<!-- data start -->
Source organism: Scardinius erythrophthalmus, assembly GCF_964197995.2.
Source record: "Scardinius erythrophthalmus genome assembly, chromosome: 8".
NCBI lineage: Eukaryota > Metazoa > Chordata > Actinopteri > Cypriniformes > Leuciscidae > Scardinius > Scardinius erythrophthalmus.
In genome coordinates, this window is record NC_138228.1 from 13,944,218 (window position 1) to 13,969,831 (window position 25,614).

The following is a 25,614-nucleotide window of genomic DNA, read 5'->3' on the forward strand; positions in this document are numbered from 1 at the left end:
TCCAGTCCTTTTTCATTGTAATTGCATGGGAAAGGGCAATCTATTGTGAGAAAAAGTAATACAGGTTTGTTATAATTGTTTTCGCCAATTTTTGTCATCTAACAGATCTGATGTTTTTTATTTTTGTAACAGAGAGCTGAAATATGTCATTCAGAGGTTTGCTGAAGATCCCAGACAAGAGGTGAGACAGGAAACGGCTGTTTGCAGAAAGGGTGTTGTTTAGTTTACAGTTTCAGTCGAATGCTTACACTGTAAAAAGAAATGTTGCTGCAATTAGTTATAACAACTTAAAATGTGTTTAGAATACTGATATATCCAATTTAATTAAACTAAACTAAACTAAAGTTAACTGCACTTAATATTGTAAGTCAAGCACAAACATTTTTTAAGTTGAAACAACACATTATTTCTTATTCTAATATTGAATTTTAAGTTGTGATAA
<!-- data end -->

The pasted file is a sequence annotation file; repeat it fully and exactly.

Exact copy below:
Source organism: Scardinius erythrophthalmus, assembly GCF_964197995.2.
Source record: "Scardinius erythrophthalmus genome assembly, chromosome: 8".
NCBI lineage: Eukaryota > Metazoa > Chordata > Actinopteri > Cypriniformes > Leuciscidae > Scardinius > Scardinius erythrophthalmus.
In genome coordinates, this window is record NC_138228.1 from 13,944,218 (window position 1) to 13,969,831 (window position 25,614).

The following is a 25,614-nucleotide window of genomic DNA, read 5'->3' on the forward strand; positions in this document are numbered from 1 at the left end:
TCCAGTCCTTTTTCATTGTAATTGCATGGGAAAGGGCAATCTATTGTGAGAAAAAGTAATACAGGTTTGTTATAATTGTTTTCGCCAATTTTTGTCATCTAACAGATCTGATGTTTTTTATTTTTGTAACAGAGAGCTGAAATATGTCATTCAGAGGTTTGCTGAAGATCCCAGACAAGAGGTGAGACAGGAAACGGCTGTTTGCAGAAAGGGTGTTGTTTAGTTTACAGTTTCAGTCGAATGCTTACACTGTAAAAAGAAATGTTGCTGCAATTAGTTATAACAACTTAAAATGTGTTTAGAATACTGATATATCCAATTTAATTAAACTAAACTAAACTAAAGTTAACTGCACTTAATATTGTAAGTCAAGCACAAACATTTTTTAAGTTGAAACAACACATTATTTCTTATTCTAATATTGAATTTTAAGTTGTGATAA